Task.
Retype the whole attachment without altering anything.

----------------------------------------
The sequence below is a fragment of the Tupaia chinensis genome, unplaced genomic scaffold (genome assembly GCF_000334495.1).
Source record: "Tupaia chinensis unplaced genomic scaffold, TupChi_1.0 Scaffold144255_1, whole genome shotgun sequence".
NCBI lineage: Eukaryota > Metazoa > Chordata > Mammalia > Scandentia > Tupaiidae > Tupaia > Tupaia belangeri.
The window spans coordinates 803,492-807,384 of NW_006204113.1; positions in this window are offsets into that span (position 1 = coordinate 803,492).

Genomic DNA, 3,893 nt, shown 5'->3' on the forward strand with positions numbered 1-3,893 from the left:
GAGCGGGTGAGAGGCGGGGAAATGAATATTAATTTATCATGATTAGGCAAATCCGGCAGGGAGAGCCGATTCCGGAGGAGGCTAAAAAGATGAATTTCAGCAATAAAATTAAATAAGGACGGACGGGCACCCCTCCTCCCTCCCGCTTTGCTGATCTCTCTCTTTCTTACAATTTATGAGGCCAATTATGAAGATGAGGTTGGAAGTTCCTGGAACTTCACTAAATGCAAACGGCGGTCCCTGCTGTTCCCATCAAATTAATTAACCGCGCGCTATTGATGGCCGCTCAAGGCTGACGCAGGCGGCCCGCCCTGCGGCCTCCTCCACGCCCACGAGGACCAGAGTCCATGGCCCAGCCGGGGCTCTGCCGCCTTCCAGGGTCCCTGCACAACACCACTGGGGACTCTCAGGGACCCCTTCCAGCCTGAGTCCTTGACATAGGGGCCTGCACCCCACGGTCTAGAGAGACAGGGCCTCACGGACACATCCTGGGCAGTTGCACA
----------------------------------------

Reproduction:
The sequence below is a fragment of the Tupaia chinensis genome, unplaced genomic scaffold (genome assembly GCF_000334495.1).
Source record: "Tupaia chinensis unplaced genomic scaffold, TupChi_1.0 Scaffold144255_1, whole genome shotgun sequence".
NCBI lineage: Eukaryota > Metazoa > Chordata > Mammalia > Scandentia > Tupaiidae > Tupaia > Tupaia belangeri.
The window spans coordinates 803,492-807,384 of NW_006204113.1; positions in this window are offsets into that span (position 1 = coordinate 803,492).

Genomic DNA, 3,893 nt, shown 5'->3' on the forward strand with positions numbered 1-3,893 from the left:
GAGCGGGTGAGAGGCGGGGAAATGAATATTAATTTATCATGATTAGGCAAATCCGGCAGGGAGAGCCGATTCCGGAGGAGGCTAAAAAGATGAATTTCAGCAATAAAATTAAATAAGGACGGACGGGCACCCCTCCTCCCTCCCGCTTTGCTGATCTCTCTCTTTCTTACAATTTATGAGGCCAATTATGAAGATGAGGTTGGAAGTTCCTGGAACTTCACTAAATGCAAACGGCGGTCCCTGCTGTTCCCATCAAATTAATTAACCGCGCGCTATTGATGGCCGCTCAAGGCTGACGCAGGCGGCCCGCCCTGCGGCCTCCTCCACGCCCACGAGGACCAGAGTCCATGGCCCAGCCGGGGCTCTGCCGCCTTCCAGGGTCCCTGCACAACACCACTGGGGACTCTCAGGGACCCCTTCCAGCCTGAGTCCTTGACATAGGGGCCTGCACCCCACGGTCTAGAGAGACAGGGCCTCACGGACACATCCTGGGCAGTTGCACA